I've been using a harness I got at Petco (Reddy brand) 🤪 as it was the best thing when I bought it for a quick purchase but will probably upgrade to a nice tracking one if we continue to be serious about Nosework and beyond. I'm sure @Doberman Gang or @Ravenbird have recommendations for agitation and tracking harnesses!
 

Ravenbird

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Totally agree with statements above. I'd never use a harness for walking a dog or every day strolling. For me they only come out for specific work, and in my case it's nose work or protection/bite work. Asha knows exactly what's going to happen depending on which harness I put on. So if you use one for a single reason, don't mix it up with casual strolling around the block! I use to think being collar-wise was a bad thing, but it really works to your advantage if you train lots of venues.

I use an inexpensive ComfortFlex harness for Nose Work. In nose work the dog is not pulling on you - the dog goes where it wants and is totally independent in this sport - you let the dog tell you where the hide is, so totally loose line when working. This is used as an indication of what we are going to do, not for her to pull on. It does go straight across the chest, which I wouldn't choose if she wore it a lot or I had to control Asha for more than just going to the start line in nose work. My favorite thing about this harness is you don't have to put a leg through a hole. Over the neck and fasten under the girth.


For protection/bite work training I got a beautiful quality leather harness from Dean & Tyler, a V neck to pull hard into, fully adjustable in every direction, super strong, soft & supple. She can pull and jump and lunge against it and I have no worries about her getting hurt or the mechanics failing.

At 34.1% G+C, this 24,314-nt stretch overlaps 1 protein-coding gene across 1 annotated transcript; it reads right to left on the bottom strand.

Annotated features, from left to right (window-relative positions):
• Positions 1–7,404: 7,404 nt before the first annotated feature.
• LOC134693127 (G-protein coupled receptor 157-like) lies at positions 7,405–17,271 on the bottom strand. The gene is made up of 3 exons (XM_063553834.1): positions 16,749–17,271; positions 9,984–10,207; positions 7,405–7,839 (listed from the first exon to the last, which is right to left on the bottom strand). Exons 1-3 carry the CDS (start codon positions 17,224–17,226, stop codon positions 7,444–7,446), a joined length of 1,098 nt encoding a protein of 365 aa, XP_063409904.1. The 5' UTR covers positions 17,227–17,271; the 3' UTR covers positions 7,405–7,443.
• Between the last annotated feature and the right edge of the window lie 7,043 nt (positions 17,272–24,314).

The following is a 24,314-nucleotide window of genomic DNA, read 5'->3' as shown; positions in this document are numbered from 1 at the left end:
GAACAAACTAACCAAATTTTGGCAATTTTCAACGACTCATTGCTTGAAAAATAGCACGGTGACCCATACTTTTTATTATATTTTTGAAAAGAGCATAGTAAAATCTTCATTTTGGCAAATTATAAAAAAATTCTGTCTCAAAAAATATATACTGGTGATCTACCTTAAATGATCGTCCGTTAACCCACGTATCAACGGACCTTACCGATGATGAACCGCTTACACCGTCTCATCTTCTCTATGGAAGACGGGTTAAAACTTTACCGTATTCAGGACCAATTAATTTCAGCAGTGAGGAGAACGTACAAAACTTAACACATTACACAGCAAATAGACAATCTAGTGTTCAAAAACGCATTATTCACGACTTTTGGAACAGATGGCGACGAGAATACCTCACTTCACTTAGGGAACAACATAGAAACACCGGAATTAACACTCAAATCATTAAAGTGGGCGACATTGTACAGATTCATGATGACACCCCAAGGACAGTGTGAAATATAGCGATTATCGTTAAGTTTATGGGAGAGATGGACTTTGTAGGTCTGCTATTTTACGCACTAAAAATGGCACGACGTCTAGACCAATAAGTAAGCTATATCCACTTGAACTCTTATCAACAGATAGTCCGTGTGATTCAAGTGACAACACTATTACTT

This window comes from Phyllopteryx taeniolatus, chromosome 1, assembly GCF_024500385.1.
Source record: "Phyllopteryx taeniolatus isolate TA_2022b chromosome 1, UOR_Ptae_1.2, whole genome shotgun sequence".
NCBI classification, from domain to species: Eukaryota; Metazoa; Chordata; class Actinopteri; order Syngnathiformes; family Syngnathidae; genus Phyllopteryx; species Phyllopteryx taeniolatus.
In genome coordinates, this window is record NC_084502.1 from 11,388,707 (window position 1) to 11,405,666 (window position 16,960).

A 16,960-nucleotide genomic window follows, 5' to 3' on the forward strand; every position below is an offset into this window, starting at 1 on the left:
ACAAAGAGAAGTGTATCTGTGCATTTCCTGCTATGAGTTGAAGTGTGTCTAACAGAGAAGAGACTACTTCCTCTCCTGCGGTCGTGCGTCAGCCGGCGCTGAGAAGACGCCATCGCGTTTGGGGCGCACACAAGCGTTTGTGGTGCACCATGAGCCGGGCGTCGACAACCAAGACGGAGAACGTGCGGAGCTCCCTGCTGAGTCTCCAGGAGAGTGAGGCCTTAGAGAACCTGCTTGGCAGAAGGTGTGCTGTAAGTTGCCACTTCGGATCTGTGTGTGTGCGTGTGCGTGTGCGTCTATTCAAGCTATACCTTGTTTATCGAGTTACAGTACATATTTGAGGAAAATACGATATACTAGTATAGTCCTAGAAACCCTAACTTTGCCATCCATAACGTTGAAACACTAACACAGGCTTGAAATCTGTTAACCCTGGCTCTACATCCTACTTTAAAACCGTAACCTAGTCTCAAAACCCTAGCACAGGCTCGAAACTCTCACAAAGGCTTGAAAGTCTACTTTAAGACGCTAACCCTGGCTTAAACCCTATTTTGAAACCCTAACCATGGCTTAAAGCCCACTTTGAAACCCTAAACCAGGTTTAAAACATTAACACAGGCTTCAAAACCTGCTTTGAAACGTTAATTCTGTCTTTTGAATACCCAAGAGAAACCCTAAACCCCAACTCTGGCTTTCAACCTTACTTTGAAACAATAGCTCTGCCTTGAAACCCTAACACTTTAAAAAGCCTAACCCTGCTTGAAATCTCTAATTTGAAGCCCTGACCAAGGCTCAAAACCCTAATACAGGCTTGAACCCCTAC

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Rosanda

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Thanks for the replies. My concern for walking Shylah is that if I'm on the road, I want her to be aware and prepared for threats. It is not exactly safe for either of us to let our guard down ever. From what I have seen when protection mode kicks in is a lot of neck strain. Because both Twilight and Shylah are serious about protecting, they strain, lunge, claw the ground, and growl (the angrier they are, the less they bark). With a collar they usually end up choking, although that doesn't stop them, and come away coughing a little. For this reason I got a harness for them, but I do think it is the to cause a strain. Shylah is leash receptive, but since I tend to want her wanting to work, hunt, and range, I haven't concentrated on loose leash walking. Perhaps I should, but I only wanted her receptive to leash movement, which usually a small tug and a change in direction from me accomplishs that.

Oh, I usually will hold them around the chest when they go into attack mode to cut down on collar pressure.

Lastly, Shylah has developed a lump/abscess on her neck (possibly from her injection or an insect bite) which caused me to remove her collar for the time being. Antibiotics are not preferable as she has already been on one type for a month, and another for a week before that. It will probably need to be drained at the vet's, but I just came down with something. Reminds me of dengue, but I'm not sure going to the vet with "covid like" symptoms is going to work. And Shylah cannot go without me as I'm the only one she really trusts in this situation. It would be very damaging for all my work with her. Anyway, I wanted to see about harnesses for this purpose as well.
 

Rits

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In nose work the dog is not pulling on you
Tell that to Ripley. She is raring to go at the start line right to the scent. I have to run to keep up with her lol! I have a 15' lead now so that should give her some lead out but her enthusiasm for everything is always high.
 

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As I said, I use a prong collar on the girls. I tested harnesses so that I could give solid advice to owners in my class who wanted to use them, I personally don't like harnesses for walking or everyday activity.
 

Ravenbird

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Tell that to Ripley. She is raring to go at the start line right to the scent. I have to run to keep up with her lol! I have a 15' lead now so that should give her some lead out but her enthusiasm for everything is always high.
Yes, Asha is just like this going to the start line. I hold the handle and pick her front feet up off the ground. LOL, the ComfortFlex actually holds her, but it's for very short periods of time. If I had to hold her by the leash going to the start line, I'd lose the battle. I haven't heard your Ripley Report doing NW - or AKC calls it Scent Work! You better start a thread and tell us how it's going!